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Numan Çelebicihan (1885-1918)

 
Numan Celebicihan
 

Nothing is forgotten, Nothing will be forgotten

On the 23rd of February of each year, the Crimean Tatars commemorate the anniversary of the tragic death of Numan Çelebicihan, the first president of the independent Crimean Republic. In January 1918, just barely two months after he was elected to lead his nation at the historic Kurultay of the Crimean Tatar people, the Bolshevik forces invaded Crimea. He was arrested and imprisoned in Sevastopol. On February 23, a firing squad of the Black Sea Fleet executed him and threw his body into the sea. The Crimean Tatar nation continues to mourn the brutal murder of its promising young leader at the age of 33. A lawyer by training and an elected Muftu (Muslim jurist) of Crimea, Numan Çelebicihan was also an accomplished poet. Among his well known poems are Savlikman Kal Tatarlik (Farewell Tatarness), Bastirik (Prison), and Ant Etkemen (I pledged)

Who was Numan Çelebicihan?

Numan Çelebicihan was born in 1885, in the village of Buyuk Sonak, in Congar region of Crimea. His father's name was Ibrahim Çelebi, a member of a well to do Crimean Tatar family. His mother also was from a well to do family, daughter of Cihansah Çelebi. He received his early education in his village. Afterwards, due to lack of opportunity, Çelebicihan was sent to Gulumbey Medrese, one of the well known medreses of that time, with the help of his uncles. Later on he was sent to Istanbul to further his education.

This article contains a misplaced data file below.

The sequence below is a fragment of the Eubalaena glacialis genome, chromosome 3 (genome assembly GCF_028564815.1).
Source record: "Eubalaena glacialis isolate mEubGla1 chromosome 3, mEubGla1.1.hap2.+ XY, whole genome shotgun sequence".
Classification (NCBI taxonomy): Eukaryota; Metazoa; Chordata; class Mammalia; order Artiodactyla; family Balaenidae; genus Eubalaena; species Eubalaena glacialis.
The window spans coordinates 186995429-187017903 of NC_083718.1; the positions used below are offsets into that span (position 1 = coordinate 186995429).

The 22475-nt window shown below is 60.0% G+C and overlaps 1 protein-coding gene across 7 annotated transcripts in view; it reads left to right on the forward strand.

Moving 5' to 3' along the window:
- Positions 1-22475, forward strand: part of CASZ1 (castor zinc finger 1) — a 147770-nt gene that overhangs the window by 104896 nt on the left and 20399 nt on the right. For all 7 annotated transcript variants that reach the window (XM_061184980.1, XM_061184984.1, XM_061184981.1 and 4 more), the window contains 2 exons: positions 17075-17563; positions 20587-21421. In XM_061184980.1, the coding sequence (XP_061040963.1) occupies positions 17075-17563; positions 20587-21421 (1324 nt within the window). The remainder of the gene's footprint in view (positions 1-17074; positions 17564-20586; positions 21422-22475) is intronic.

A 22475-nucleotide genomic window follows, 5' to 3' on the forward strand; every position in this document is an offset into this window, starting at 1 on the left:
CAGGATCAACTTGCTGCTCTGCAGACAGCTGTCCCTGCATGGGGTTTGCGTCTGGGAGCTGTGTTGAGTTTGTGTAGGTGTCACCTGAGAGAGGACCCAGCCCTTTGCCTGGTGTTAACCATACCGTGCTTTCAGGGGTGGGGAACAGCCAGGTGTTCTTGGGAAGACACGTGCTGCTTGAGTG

Numan Çelebicihan arrived in Istanbul in 1908, attended Vefa Lisesi (High School) and later Law School. He resided in Karagumruk section of Istanbul where a small group of Crimean Tatar students lived. One of the first organizations he founded, while a student in Istanbul, was "Yas Tatar Yazgiclar Ciyini" (Young Tatar Writers' Association). He founded this association with his friend Habibullah Temircan in 1910, and published his first literary works such as Karilgaclar Duasi (Swallows' Prayer), Altin Yarik (Golden Light) and Siirler Cunku (Collection of Poems). He was the original founder of "Crimean Tatar Student Association" and also "Vatan" (Homeland), which became the seed for the political organization "Milli Firka" to carry on the independent movement in Crimea during the most turbulent period in its history.

After graduating from Law School, Celebicihan returned to Crimea to get involved in the independence movement, and was elected to represent the Or region of Crimea in the upcoming historical Kurultay. He was one of the most popular delegates because of his young age and education he received in Istanbul. Soon during the historic opening of the Kurultay on November 26,1917, Numan Çelebicihan was elected the first president of the young Crimean Republic. When he selected his cabinet (among them Cafer Seydamet Kirimer), his entire cabinet was introduced to the Kurultay by the first temporary chairman of the Kurultay Haci Ali Efendi, the oldest delegate from Kapisxor, Sudak (who is the great grandfather of the author of this article). The long waited independence of Crimea lasted only till January of 1918 when the Bolsheviks took control of Crimea. Çelebicihan was among the first of the Crimean Tatar leaders to be arrested; he was arrested by the Black Sea Fleet Sailors and imprisoned in Akyar (Sevastopol). Shortly after, on February 23, 1918, he was taken from his prison cell and executed by a firing squad. His body was cut to pieces and tossed into the Black Sea.